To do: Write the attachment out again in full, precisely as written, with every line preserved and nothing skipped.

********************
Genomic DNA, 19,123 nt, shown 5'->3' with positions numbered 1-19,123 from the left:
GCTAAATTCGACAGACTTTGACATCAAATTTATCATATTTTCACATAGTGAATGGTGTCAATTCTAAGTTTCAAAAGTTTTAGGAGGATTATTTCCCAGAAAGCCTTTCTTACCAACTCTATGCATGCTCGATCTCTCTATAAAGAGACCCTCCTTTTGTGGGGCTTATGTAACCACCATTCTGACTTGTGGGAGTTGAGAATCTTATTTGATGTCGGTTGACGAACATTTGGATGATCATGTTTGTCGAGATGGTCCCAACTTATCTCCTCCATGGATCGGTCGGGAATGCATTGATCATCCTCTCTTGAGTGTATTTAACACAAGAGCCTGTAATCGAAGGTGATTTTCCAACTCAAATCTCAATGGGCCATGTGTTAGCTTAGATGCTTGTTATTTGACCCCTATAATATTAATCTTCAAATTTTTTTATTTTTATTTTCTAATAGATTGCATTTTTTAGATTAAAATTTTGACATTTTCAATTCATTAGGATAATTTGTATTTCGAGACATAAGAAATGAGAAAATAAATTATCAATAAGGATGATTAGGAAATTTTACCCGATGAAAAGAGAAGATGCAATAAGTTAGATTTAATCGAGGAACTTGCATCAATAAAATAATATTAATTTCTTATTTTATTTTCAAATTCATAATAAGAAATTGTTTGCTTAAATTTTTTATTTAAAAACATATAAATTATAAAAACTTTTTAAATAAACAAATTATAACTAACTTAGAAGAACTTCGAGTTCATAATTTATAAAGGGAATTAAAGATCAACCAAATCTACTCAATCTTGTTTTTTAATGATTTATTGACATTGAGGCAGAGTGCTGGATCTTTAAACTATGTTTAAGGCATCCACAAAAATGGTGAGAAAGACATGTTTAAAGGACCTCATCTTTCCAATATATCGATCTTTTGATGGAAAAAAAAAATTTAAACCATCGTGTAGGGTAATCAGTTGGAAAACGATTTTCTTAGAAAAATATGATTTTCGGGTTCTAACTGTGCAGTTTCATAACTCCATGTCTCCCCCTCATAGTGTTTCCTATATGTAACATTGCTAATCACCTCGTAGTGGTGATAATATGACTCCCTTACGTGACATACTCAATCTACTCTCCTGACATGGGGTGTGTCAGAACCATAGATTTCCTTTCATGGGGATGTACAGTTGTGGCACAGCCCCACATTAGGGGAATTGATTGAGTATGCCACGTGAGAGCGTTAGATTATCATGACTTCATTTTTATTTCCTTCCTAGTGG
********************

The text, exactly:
Genomic DNA, 19,123 nt, shown 5'->3' with positions numbered 1-19,123 from the left:
GCTAAATTCGACAGACTTTGACATCAAATTTATCATATTTTCACATAGTGAATGGTGTCAATTCTAAGTTTCAAAAGTTTTAGGAGGATTATTTCCCAGAAAGCCTTTCTTACCAACTCTATGCATGCTCGATCTCTCTATAAAGAGACCCTCCTTTTGTGGGGCTTATGTAACCACCATTCTGACTTGTGGGAGTTGAGAATCTTATTTGATGTCGGTTGACGAACATTTGGATGATCATGTTTGTCGAGATGGTCCCAACTTATCTCCTCCATGGATCGGTCGGGAATGCATTGATCATCCTCTCTTGAGTGTATTTAACACAAGAGCCTGTAATCGAAGGTGATTTTCCAACTCAAATCTCAATGGGCCATGTGTTAGCTTAGATGCTTGTTATTTGACCCCTATAATATTAATCTTCAAATTTTTTTATTTTTATTTTCTAATAGATTGCATTTTTTAGATTAAAATTTTGACATTTTCAATTCATTAGGATAATTTGTATTTCGAGACATAAGAAATGAGAAAATAAATTATCAATAAGGATGATTAGGAAATTTTACCCGATGAAAAGAGAAGATGCAATAAGTTAGATTTAATCGAGGAACTTGCATCAATAAAATAATATTAATTTCTTATTTTATTTTCAAATTCATAATAAGAAATTGTTTGCTTAAATTTTTTATTTAAAAACATATAAATTATAAAAACTTTTTAAATAAACAAATTATAACTAACTTAGAAGAACTTCGAGTTCATAATTTATAAAGGGAATTAAAGATCAACCAAATCTACTCAATCTTGTTTTTTAATGATTTATTGACATTGAGGCAGAGTGCTGGATCTTTAAACTATGTTTAAGGCATCCACAAAAATGGTGAGAAAGACATGTTTAAAGGACCTCATCTTTCCAATATATCGATCTTTTGATGGAAAAAAAAAATTTAAACCATCGTGTAGGGTAATCAGTTGGAAAACGATTTTCTTAGAAAAATATGATTTTCGGGTTCTAACTGTGCAGTTTCATAACTCCATGTCTCCCCCTCATAGTGTTTCCTATATGTAACATTGCTAATCACCTCGTAGTGGTGATAATATGACTCCCTTACGTGACATACTCAATCTACTCTCCTGACATGGGGTGTGTCAGAACCATAGATTTCCTTTCATGGGGATGTACAGTTGTGGCACAGCCCCACATTAGGGGAATTGATTGAGTATGCCACGTGAGAGCGTTAGATTATCATGACTTCATTTTTATTTCCTTCCTAGTGG